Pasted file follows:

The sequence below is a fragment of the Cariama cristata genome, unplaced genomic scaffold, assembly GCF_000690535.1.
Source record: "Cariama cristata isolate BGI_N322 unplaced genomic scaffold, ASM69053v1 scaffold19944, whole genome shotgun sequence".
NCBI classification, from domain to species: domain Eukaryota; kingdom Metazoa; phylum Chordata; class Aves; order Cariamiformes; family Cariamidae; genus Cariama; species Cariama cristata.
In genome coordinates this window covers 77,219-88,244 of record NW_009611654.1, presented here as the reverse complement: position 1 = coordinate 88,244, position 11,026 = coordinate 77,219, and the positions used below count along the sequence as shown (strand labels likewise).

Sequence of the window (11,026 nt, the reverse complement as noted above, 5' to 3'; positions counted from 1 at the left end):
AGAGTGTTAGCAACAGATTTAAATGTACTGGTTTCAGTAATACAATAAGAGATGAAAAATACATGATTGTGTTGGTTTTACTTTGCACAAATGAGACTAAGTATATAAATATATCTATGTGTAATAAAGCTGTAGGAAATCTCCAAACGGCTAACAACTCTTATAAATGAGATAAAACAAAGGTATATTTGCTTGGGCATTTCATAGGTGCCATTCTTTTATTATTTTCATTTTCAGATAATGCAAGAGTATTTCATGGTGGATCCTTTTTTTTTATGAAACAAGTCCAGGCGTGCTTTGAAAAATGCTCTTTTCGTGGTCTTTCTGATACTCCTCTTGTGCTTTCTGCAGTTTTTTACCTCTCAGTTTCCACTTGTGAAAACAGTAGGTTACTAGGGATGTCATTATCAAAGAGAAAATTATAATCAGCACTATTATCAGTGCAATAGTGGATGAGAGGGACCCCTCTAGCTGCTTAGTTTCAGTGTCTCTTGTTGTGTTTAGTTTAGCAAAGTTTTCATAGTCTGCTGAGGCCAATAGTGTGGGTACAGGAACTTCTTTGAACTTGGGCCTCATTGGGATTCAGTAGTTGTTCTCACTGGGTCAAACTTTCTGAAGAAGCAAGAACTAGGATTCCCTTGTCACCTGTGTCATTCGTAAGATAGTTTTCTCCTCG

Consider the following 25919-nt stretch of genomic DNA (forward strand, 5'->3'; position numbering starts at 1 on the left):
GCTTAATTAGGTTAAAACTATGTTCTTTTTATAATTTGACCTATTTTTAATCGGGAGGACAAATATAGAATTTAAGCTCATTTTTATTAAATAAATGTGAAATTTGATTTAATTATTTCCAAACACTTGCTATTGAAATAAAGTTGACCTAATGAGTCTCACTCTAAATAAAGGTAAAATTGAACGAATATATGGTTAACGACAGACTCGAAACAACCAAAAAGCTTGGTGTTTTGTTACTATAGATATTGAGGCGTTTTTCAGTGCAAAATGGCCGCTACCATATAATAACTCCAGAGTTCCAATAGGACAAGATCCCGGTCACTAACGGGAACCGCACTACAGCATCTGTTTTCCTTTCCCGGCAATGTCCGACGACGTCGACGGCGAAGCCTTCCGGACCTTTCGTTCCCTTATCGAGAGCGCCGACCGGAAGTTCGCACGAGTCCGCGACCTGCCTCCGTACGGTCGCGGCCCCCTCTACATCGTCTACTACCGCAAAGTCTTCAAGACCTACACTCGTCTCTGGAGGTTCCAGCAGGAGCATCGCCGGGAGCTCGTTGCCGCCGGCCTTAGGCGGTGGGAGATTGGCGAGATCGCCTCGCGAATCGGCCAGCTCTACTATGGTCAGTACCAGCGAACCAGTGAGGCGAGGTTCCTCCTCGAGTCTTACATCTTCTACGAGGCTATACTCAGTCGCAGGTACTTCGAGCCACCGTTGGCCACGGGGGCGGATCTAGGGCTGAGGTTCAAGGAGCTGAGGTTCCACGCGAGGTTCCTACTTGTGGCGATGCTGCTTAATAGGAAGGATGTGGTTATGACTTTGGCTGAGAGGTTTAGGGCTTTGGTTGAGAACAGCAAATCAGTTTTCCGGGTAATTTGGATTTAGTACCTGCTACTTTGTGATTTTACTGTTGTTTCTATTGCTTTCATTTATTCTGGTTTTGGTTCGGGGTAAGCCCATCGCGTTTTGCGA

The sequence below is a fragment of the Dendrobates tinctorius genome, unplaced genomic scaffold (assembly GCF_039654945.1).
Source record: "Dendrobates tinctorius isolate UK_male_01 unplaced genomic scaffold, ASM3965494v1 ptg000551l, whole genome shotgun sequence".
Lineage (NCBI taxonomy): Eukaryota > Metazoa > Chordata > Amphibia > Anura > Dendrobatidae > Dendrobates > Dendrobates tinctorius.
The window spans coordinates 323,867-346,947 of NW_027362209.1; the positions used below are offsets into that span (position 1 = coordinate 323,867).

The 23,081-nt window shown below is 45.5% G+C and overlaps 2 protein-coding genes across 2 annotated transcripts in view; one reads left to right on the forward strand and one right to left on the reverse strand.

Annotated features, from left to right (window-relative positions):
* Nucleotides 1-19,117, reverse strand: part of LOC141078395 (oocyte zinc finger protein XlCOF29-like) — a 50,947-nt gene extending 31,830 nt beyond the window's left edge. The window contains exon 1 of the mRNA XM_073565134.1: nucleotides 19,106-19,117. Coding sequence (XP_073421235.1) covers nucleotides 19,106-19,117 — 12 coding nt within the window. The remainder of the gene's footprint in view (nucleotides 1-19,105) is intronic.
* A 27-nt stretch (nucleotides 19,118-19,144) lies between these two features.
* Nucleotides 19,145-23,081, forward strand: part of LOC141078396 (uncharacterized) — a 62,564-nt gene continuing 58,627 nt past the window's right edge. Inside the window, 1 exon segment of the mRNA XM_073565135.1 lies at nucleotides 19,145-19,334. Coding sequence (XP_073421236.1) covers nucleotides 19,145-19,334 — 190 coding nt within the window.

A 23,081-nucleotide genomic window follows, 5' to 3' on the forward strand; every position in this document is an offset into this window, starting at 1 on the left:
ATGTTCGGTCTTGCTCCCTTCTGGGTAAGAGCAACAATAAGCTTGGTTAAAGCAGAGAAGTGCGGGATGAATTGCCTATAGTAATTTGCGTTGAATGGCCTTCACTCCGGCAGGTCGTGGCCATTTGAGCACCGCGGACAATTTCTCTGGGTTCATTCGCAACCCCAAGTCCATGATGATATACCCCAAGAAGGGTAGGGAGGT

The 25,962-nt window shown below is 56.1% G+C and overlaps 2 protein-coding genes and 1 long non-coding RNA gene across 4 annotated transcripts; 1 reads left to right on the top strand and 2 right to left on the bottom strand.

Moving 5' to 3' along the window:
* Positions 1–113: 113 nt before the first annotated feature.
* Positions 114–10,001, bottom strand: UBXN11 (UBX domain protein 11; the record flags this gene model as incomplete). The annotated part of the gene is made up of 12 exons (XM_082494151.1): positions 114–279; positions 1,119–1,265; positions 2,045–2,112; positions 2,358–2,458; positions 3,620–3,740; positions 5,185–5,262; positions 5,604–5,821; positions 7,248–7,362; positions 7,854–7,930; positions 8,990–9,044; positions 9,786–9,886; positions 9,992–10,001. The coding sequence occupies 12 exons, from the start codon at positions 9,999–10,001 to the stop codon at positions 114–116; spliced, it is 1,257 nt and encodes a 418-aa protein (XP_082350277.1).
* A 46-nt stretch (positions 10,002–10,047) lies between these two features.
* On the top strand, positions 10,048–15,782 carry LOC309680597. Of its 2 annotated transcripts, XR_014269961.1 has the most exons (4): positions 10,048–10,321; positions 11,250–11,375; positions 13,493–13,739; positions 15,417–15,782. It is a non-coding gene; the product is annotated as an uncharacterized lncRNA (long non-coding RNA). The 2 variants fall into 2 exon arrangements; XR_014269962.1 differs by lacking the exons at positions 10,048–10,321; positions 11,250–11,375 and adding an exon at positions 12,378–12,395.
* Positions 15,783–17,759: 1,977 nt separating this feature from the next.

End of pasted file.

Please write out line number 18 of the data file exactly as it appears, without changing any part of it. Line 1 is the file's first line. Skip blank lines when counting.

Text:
A 23,081-nucleotide genomic window follows, 5' to 3' on the forward strand; every position in this document is an offset into this window, starting at 1 on the left: